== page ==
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source | link

I'm surprised that everybody thinks this is such a good thing. The authors of Peopleware (which, IMO, is still one of the precious few software project management books actually worth reading) strongly disagree. Almost the entire Part IV of the book is dedicated to this very issue.

The software team is an incredibly important functional unit. Teams need to jell to become really productive. It takes time (a lot of time) for team members to earn each others' respect, to learn each others habits and quirks and strengths and weaknesses.

Certainly, from personal experience, I can say that after a year of working with certain people, I've learned to laugh off certain things that used to rile me up, my estimates as team lead are much better, and it's not too difficult to get the work distributed so as to make everyone happy. It wasn't like that in the beginning.

Now you might say, "oh, but we're not breaking up the whole team, just moving a few people." But consider (a) how blindly unproductive their replacements are going to be in the beginning, and (b) how many times you'll find yourself or other teams saying, without even thinking, "I really liked X" or "this would have been easier with Y still around", subtly and unconsciously offending the new members and creating schisms within the existing team, even sowing discontent among the "old" members.

People don't do this on purpose, of course, but it happens almost every time. People do it without thinking. And if they force themselves not to, they end up focusing on the issue even more, and are frustrated by the forced silence. Teams and even sub-teams will develop synergies that get lost when you screw around with the structure. The Peopleware authors call it a form of "teamicide".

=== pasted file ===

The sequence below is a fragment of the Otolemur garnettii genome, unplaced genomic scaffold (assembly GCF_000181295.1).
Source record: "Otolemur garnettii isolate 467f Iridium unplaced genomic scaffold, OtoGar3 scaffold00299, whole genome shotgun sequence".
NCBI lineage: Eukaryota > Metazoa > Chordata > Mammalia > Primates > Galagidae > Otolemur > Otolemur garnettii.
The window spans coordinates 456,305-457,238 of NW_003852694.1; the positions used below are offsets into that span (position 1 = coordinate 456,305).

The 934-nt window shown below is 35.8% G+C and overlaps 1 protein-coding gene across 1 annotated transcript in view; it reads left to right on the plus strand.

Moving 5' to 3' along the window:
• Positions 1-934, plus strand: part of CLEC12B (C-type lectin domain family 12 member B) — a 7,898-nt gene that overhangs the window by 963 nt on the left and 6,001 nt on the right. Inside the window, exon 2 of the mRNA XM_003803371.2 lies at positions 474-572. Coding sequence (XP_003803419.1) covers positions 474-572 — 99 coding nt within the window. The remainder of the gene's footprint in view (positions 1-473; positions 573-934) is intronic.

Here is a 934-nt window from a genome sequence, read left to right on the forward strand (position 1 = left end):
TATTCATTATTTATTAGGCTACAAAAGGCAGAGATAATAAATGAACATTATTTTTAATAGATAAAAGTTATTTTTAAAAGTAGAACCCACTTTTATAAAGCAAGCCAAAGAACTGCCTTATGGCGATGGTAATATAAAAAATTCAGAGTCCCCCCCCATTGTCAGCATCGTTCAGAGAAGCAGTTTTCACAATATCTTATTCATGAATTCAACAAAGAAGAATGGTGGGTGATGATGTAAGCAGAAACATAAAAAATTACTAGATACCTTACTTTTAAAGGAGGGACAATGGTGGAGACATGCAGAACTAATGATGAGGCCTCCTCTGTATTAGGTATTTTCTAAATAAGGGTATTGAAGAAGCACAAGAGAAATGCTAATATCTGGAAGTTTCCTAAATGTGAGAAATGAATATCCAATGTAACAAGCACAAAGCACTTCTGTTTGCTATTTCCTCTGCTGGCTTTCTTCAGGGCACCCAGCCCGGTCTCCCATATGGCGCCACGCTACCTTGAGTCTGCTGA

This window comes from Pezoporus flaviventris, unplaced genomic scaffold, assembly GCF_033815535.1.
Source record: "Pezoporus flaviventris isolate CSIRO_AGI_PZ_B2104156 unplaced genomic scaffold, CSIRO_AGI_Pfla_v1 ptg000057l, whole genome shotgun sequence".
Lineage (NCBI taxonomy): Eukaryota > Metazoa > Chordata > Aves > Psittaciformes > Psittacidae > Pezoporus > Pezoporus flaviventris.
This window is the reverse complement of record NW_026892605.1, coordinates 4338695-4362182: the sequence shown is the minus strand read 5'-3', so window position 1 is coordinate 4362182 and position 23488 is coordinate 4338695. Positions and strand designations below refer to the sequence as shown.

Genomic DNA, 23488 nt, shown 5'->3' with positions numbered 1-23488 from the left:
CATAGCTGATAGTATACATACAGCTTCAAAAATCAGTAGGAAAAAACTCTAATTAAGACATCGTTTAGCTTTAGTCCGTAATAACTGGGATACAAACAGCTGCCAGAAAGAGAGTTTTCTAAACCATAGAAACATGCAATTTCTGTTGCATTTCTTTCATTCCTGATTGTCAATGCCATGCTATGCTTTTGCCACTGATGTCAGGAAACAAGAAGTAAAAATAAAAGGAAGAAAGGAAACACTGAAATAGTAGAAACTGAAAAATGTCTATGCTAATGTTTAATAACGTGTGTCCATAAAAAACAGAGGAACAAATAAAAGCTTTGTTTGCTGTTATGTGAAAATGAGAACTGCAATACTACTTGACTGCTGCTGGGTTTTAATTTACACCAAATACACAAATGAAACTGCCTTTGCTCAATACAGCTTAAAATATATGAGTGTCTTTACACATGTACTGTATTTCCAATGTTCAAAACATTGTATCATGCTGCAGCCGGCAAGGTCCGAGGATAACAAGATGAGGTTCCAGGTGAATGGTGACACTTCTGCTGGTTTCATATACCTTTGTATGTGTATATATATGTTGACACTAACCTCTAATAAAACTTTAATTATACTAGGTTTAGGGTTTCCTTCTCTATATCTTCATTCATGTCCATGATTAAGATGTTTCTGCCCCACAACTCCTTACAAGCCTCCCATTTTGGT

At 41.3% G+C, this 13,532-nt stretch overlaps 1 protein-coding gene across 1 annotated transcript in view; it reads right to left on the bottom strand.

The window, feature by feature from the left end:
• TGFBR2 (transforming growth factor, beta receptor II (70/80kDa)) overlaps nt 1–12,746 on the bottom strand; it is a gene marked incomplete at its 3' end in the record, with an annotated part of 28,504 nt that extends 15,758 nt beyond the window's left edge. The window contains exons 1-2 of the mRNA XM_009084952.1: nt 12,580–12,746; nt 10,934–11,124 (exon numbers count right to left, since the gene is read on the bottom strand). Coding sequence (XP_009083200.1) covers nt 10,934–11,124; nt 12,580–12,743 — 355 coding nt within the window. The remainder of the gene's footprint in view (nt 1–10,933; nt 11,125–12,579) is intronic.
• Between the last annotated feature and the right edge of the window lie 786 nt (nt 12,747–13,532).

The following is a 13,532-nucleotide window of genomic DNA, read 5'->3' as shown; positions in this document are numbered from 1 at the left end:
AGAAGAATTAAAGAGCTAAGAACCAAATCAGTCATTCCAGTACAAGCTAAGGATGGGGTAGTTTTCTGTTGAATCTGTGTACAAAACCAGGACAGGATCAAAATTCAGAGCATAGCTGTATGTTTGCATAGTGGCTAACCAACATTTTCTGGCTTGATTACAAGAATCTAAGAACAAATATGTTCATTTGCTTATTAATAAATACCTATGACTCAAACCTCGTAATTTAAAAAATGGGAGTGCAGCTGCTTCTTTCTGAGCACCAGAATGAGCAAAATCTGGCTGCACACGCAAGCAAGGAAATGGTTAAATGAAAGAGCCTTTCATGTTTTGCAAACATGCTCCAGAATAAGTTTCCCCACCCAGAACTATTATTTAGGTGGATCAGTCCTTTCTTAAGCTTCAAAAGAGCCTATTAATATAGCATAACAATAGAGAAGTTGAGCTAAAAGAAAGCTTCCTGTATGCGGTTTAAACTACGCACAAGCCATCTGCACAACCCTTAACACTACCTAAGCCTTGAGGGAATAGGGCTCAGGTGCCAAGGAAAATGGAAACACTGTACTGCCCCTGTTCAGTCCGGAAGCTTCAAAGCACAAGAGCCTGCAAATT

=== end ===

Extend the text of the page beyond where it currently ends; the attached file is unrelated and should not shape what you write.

That being said, even though rotating team members is a horrible practice, rotating teams themselves is perfectly fine. Although well-run software companies should have some concept of product ownership, it's not nearly as disruptive to a team to move that entire team to a different project, as long as the team actually gets to finish the old project or at least bring it to a level they're happy with.

By having team stints instead of developer stints, you get all the same benefits you would expect to get with rotating developers (documentation, "cross-pollination", etc.) without any of the nasty side-effects on the teams as a unit. To those who don't really understand management, it may seem less productive, but rest assured that the productivity lost by splitting up the team totally dwarfs the productivity lost by moving that team to a different project.